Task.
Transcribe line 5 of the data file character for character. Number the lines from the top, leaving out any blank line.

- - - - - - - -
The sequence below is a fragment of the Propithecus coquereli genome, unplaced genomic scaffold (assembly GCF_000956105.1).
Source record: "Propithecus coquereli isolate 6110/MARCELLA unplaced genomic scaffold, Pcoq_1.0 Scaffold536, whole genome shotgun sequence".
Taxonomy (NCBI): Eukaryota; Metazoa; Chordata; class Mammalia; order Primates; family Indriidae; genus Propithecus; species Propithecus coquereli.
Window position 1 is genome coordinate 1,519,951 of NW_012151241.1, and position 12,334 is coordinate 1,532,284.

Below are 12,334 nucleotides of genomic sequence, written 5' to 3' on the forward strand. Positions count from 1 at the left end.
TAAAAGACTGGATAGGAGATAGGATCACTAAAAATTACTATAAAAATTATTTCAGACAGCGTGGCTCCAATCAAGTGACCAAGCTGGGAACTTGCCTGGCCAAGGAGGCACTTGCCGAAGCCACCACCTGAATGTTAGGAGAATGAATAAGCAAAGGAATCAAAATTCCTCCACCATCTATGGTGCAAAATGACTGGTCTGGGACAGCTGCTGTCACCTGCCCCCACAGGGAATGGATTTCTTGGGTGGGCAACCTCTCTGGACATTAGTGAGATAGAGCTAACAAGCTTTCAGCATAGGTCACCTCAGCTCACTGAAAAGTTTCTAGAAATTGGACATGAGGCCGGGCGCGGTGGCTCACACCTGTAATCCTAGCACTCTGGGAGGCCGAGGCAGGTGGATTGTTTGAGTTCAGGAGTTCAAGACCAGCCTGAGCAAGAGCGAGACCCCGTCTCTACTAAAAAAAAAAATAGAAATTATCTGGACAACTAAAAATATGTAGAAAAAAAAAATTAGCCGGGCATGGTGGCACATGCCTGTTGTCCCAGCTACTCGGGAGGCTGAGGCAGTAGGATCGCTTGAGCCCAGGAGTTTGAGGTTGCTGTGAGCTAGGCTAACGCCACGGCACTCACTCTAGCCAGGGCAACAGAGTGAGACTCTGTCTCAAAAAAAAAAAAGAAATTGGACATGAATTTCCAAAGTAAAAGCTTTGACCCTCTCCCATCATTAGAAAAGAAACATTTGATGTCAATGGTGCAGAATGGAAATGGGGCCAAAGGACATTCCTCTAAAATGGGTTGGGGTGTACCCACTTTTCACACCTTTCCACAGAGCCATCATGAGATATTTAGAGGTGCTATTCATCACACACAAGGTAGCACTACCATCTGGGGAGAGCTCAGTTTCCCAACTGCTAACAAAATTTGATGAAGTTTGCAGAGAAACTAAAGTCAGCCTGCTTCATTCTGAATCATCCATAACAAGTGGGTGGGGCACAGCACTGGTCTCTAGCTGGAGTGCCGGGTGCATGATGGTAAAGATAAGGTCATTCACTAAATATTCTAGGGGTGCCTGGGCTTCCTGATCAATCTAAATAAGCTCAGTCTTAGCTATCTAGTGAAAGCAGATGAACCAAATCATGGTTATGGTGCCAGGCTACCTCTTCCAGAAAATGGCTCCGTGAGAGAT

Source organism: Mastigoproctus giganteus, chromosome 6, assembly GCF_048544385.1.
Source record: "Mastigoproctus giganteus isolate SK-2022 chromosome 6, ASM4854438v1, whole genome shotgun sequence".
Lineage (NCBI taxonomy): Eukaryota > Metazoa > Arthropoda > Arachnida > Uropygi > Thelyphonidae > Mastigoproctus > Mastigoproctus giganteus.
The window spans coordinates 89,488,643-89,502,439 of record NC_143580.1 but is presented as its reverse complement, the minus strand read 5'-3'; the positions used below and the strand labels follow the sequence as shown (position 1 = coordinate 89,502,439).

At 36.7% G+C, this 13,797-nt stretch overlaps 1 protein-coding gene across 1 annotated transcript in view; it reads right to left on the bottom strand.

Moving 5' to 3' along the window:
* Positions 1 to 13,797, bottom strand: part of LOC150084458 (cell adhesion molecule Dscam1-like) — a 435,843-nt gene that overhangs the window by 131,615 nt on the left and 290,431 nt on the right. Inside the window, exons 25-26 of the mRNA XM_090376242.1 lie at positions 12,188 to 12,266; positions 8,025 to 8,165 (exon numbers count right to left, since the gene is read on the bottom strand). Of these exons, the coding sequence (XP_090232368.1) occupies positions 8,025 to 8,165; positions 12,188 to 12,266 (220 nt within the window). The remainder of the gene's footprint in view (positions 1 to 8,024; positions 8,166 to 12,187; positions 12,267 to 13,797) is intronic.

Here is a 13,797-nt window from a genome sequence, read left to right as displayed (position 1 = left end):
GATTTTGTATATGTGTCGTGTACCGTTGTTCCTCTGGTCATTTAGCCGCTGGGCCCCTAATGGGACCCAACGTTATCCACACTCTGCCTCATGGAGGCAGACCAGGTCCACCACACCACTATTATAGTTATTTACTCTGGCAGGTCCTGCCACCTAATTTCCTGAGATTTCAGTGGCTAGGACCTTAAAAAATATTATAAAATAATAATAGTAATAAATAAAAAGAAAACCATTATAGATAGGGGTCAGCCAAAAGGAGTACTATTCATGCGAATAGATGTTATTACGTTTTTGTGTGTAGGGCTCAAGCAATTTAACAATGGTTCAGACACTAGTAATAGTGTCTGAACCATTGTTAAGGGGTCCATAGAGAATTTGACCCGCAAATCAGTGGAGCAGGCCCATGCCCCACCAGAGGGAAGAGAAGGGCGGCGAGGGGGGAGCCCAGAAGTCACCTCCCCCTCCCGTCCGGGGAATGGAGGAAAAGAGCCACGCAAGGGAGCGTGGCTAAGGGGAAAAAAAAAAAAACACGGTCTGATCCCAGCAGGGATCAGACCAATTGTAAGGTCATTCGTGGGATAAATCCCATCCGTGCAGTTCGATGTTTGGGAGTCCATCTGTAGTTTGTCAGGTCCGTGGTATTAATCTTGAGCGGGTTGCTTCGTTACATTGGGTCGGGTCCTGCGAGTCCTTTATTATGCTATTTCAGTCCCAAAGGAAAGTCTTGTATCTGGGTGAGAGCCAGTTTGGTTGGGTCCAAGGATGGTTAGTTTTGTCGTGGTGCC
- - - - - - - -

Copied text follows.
Below are 12,334 nucleotides of genomic sequence, written 5' to 3' on the forward strand. Positions count from 1 at the left end.